The Basics of Law

Law is a body of rules created and enforced by human institutions to regulate conduct, establish standards, maintain order, resolve disputes and protect liberties and rights. It also ensures that government and private actors are accountable to the people and respect their property, contracts and procedural rights. The legal system is a crucial institution because it provides an alternative to conflict and allows the peaceful resolution of disagreements.

The law is divided into three broad areas, but many of the subjects overlap and are interrelated:

Civil law

This system focuses on personal freedoms and ownership of property. It includes contracts, property and commercial law, and has its origins in the medieval Code Merchant. It was later incorporated into countries’ local laws and replaced the earlier splintered traditions. It is still in use today, particularly in the former colonies of continental European powers, and in some Pacific islands.

Criminal law, by contrast, involves the punishment of a crime. It is the basis of a state’s justice system, along with its courts and prosecution service. It has its roots in the need for retribution for crime and a desire to control violence, corruption and disorder.

Public law encompasses the activities of the public sector and the regulation of private businesses that provide public goods or services, such as water, energy, telecommunications and transport. Its origins lie in the need for a degree of social responsibility, especially since privatisation took over management of many public services and utilities. It also entails the law of taxation and the constitution, along with the law on the military and the laws governing war.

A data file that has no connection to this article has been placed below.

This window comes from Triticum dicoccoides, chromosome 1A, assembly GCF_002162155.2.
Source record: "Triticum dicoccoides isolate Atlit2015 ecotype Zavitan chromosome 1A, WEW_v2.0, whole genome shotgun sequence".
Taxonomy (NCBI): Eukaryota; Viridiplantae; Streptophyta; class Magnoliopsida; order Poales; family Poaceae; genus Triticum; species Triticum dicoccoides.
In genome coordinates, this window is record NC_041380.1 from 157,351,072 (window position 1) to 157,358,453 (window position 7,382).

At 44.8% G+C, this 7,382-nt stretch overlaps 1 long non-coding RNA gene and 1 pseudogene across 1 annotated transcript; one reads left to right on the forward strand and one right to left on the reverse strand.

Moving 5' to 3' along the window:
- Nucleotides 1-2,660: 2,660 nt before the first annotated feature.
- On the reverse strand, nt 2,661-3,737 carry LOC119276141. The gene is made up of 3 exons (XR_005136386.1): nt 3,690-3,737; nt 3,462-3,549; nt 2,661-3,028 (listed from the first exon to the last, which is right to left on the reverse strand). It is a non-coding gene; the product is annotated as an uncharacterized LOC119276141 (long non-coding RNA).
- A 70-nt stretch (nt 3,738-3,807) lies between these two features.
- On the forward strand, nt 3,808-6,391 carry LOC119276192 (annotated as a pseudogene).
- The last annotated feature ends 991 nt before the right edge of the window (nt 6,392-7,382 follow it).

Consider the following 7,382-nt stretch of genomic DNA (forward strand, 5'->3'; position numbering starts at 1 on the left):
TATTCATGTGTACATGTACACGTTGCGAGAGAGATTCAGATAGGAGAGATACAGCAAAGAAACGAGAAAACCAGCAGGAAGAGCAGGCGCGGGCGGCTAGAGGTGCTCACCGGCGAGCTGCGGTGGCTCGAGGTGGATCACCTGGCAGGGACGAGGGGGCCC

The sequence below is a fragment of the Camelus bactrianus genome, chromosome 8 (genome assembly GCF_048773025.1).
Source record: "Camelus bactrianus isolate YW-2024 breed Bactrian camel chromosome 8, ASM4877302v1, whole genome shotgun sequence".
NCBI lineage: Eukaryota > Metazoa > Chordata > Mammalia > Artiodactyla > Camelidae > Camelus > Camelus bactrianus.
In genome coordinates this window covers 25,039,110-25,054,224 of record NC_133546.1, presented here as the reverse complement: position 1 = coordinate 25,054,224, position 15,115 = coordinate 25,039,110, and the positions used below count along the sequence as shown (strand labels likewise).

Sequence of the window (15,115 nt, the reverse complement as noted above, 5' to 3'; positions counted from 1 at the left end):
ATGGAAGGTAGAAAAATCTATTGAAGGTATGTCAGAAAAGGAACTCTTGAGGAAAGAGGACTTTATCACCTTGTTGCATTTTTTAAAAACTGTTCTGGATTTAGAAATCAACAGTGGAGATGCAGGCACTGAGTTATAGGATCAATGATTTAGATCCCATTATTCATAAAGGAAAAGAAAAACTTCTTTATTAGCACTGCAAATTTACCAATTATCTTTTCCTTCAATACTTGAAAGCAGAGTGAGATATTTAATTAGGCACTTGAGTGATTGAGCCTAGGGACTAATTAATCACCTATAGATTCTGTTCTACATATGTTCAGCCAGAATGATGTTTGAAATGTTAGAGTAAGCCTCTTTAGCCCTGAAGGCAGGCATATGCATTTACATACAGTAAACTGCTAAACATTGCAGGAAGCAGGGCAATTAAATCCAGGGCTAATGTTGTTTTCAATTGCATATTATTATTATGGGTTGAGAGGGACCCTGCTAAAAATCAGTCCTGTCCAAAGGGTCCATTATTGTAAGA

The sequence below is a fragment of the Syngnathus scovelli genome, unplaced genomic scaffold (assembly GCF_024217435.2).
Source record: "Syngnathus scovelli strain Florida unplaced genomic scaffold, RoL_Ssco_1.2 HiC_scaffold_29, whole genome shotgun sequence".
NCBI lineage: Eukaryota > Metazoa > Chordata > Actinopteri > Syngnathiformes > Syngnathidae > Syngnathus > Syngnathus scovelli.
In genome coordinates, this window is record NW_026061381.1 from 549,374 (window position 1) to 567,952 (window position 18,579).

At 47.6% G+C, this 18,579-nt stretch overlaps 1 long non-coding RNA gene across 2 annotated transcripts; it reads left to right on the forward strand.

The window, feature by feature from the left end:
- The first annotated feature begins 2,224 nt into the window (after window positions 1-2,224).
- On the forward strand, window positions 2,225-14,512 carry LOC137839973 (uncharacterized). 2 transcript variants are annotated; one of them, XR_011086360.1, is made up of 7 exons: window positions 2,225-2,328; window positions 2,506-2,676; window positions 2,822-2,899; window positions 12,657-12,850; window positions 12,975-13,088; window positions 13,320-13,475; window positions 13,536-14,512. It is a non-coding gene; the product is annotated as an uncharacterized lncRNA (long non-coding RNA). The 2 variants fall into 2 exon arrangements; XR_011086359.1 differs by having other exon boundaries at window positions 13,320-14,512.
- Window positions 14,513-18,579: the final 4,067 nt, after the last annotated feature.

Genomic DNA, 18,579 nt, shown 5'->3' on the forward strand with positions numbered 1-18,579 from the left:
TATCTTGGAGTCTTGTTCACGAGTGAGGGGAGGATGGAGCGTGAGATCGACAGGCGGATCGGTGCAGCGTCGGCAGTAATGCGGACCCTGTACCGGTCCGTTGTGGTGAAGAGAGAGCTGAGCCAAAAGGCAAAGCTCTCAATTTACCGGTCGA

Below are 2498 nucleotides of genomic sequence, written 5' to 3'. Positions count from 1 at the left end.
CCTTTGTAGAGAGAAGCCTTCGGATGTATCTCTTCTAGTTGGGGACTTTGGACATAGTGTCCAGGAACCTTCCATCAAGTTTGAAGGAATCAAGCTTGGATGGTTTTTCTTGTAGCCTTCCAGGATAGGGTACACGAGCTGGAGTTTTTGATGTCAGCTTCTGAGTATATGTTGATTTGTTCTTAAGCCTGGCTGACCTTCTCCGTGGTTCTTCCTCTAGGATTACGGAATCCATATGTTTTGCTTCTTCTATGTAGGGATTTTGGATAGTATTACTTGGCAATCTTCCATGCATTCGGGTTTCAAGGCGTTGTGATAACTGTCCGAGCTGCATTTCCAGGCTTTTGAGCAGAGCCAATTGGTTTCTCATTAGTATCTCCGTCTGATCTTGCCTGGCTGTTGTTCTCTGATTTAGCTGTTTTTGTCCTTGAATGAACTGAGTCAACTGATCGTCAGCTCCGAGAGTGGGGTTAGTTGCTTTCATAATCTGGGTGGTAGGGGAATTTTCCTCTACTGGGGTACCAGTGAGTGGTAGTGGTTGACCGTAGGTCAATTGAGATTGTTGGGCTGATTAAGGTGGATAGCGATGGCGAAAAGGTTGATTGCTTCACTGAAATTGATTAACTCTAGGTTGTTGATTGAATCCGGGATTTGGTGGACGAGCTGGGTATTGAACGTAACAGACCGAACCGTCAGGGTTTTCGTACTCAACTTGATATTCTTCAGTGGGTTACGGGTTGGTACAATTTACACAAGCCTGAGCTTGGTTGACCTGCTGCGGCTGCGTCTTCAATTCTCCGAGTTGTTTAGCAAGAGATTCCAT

Labour law is the study of a tripartite industrial relationship between worker, employer and trade unions, and concerns collective bargaining, the right to strike, and the minimum wage. It is a complex subject, and is related to other issues involving social inequality and economic change.

Family law, on the other hand, covers marriage and divorce proceedings, child rights and the division of property in the event of separation. It is also connected to the rights and responsibilities of families, including parental authority and the right to privacy. Its roots in ancient custom and tradition are often obscured by a secular culture.

A legal system should be transparent, accessible and fair, allowing for the redress of grievances. Precedents should be set based on the principles of equity and justice, and judges should be allowed to adapt the rules to societal changes and new needs through interpretation and creative jurisprudence.

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